Please use this identifier to cite or link to this item:http://hdl.handle.net/20.500.12105/16052
PKD phosphorylation and COP9/Signalosome modulate intracellular Spry2 protein stability
Martinez, Natalia ISCIII | Gragera, Teresa ISCIII | de Lucas, Maria Pilar ISCIII | Camara, Ana Belen ISCIII | Ballester, Alicia ISCIII | Anta-Felez, Berta ISCIII | Fernández-Medarde, Alberto | López-Briones, Tania ISCIII | Ortega, Judith ISCIII | Peña-Jiménez, Daniel | Barbáchano, Antonio | Montero-Calle, Ana Maria ISCIII | Cordero, Víctor | Barderas Manchado, Rodrigo ISCIII | Iglesias, Teresa | Yunta, Mónica | Oliva-Martinez, Jose Luis ISCIII | Muñoz, Alberto | Santos, Eugenio | Zarich-Dimitrievich, Natasha ISCIII | Rojas-Cabañeros, Jose Maria ISCIII
Oncogenesis. 2023 Apr 12;12(1):20.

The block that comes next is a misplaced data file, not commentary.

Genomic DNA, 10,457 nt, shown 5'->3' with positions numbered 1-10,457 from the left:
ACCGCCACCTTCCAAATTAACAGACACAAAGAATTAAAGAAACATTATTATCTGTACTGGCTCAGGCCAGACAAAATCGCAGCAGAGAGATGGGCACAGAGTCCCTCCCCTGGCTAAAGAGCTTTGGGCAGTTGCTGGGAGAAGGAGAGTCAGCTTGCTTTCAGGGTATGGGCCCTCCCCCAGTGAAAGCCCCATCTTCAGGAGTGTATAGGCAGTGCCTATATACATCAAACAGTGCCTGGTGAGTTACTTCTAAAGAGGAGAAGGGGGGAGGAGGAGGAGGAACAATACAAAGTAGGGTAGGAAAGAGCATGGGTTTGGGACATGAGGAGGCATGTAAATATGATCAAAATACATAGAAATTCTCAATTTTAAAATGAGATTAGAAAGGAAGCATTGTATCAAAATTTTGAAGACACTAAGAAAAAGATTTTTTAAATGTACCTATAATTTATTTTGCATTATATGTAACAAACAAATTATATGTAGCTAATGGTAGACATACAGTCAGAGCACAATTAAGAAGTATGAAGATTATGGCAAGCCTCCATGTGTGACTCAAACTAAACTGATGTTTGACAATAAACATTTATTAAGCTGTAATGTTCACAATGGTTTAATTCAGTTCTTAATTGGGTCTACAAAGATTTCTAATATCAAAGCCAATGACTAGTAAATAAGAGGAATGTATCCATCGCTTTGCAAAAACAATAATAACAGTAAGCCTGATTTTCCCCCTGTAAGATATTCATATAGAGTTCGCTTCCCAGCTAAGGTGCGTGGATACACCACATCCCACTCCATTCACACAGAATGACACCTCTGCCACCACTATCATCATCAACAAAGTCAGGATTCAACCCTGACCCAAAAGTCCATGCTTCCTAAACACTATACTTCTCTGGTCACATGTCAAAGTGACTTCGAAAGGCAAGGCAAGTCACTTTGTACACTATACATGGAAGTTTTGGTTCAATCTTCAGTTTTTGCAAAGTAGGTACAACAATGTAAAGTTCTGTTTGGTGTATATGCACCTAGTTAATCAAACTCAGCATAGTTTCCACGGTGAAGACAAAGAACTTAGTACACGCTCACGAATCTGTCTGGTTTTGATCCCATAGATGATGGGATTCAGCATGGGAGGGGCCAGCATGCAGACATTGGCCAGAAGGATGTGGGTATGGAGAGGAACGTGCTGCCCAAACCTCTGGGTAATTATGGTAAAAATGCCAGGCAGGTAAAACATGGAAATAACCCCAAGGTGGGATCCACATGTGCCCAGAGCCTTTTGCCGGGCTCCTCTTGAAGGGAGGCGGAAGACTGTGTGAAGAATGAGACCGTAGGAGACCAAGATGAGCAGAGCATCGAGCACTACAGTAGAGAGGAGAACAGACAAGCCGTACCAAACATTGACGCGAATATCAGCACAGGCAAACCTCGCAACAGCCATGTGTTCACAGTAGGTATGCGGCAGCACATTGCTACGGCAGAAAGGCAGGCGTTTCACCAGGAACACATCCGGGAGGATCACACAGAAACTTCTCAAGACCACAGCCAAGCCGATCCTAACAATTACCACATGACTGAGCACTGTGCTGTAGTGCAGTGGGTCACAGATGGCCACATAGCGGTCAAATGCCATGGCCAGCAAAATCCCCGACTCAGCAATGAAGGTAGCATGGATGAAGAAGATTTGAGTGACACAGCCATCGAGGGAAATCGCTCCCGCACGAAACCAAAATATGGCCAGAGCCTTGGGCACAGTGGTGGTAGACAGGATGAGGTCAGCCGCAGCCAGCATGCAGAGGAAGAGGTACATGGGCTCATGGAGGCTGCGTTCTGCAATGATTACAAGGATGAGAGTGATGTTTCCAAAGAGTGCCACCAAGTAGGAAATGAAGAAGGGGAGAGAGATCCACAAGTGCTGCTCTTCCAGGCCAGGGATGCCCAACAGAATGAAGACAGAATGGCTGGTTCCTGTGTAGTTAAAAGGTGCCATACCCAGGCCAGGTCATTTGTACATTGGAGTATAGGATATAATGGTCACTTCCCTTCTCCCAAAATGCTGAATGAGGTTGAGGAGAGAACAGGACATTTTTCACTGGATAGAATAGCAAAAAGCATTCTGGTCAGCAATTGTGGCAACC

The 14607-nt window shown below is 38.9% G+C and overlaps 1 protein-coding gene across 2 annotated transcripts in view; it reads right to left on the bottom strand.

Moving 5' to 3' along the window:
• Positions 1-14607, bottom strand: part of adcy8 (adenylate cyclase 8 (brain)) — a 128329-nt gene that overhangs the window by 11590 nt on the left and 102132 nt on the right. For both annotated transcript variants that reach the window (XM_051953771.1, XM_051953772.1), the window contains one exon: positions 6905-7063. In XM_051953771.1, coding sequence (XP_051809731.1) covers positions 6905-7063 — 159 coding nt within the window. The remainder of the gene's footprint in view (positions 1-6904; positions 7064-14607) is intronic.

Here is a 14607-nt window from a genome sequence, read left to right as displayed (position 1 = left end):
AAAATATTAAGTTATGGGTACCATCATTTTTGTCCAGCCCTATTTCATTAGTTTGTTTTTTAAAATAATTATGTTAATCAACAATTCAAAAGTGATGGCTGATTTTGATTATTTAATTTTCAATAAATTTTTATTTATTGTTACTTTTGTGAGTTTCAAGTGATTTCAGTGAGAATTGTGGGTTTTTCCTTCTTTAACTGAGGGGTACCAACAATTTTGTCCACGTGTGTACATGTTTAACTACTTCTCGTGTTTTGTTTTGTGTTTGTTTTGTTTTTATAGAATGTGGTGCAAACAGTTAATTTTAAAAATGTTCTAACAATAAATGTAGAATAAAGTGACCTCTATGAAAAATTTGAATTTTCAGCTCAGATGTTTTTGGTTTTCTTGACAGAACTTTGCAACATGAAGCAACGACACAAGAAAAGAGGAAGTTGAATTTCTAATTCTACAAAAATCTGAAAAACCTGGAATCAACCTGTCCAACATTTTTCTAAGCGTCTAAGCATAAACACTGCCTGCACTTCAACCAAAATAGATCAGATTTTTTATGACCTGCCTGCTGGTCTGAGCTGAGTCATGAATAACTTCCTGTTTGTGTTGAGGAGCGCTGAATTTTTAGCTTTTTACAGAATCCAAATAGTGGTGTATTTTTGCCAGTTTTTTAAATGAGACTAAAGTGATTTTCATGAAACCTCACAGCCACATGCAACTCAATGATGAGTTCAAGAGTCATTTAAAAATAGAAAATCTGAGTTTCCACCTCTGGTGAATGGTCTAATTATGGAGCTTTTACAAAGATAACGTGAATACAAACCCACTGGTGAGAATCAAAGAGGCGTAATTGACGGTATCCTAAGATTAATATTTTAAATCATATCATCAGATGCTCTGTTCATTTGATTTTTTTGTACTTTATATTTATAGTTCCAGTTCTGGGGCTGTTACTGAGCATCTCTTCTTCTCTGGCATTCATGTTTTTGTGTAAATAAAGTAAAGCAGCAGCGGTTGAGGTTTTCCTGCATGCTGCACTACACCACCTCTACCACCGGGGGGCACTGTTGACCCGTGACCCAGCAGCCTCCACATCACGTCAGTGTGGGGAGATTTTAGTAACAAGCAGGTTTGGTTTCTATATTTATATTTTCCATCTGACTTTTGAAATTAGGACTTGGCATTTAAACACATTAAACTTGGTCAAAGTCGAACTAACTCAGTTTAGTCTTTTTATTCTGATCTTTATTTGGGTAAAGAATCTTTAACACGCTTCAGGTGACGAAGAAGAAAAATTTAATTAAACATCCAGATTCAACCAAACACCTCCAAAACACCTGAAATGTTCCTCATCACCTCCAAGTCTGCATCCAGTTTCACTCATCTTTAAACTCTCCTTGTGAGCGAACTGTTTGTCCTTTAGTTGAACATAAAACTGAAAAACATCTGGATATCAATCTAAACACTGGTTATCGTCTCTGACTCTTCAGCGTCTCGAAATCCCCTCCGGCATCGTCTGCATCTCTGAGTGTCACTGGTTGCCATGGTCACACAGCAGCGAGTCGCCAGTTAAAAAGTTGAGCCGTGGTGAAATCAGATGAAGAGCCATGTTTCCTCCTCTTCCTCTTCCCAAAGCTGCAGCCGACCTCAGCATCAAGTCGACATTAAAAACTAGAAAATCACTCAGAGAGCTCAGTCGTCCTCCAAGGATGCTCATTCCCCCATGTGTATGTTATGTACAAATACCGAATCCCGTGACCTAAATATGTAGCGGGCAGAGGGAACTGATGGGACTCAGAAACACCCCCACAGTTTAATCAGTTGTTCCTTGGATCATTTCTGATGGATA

Spry2 is a molecular modulator of tyrosine kinase receptor signaling pathways that has cancer-type-specific effects. Mammalian Spry2 protein undergoes tyrosine and serine phosphorylation in response to growth factor stimulation. Spry2 expression is distinctly altered in various cancer types. Inhibition of the proteasome functionality results in reduced intracellular Spry2 degradation. Using in vitro and in vivo assays, we show that protein kinase D (PKD) phosphorylates Spry2 at serine 112 and interacts in vivo with the C-terminal half of this protein. Importantly, missense mutation of Ser112 decreases the rate of Spry2 intracellular protein degradation. Either knocking down the expression of all three mammalian PKD isoforms or blocking their kinase activity with a specific inhibitor contributes to the stabilization of Spry2 wild-type protein. Downregulation of CSN3, a component of the COP9/Signalosome that binds PKD, significantly increases the half-life of Spry2 wild-type protein but does not affect the stability of a Spry2 after mutating Ser112 to the non-phosphorylatable residue alanine. Our data demonstrate that both PKD and the COP9/Signalosome play a significant role in control of Spry2 intracellular stability and support the consideration of the PKD/COP9 complex as a potential therapeutic target in tumors where Spry2 expression is reduced.
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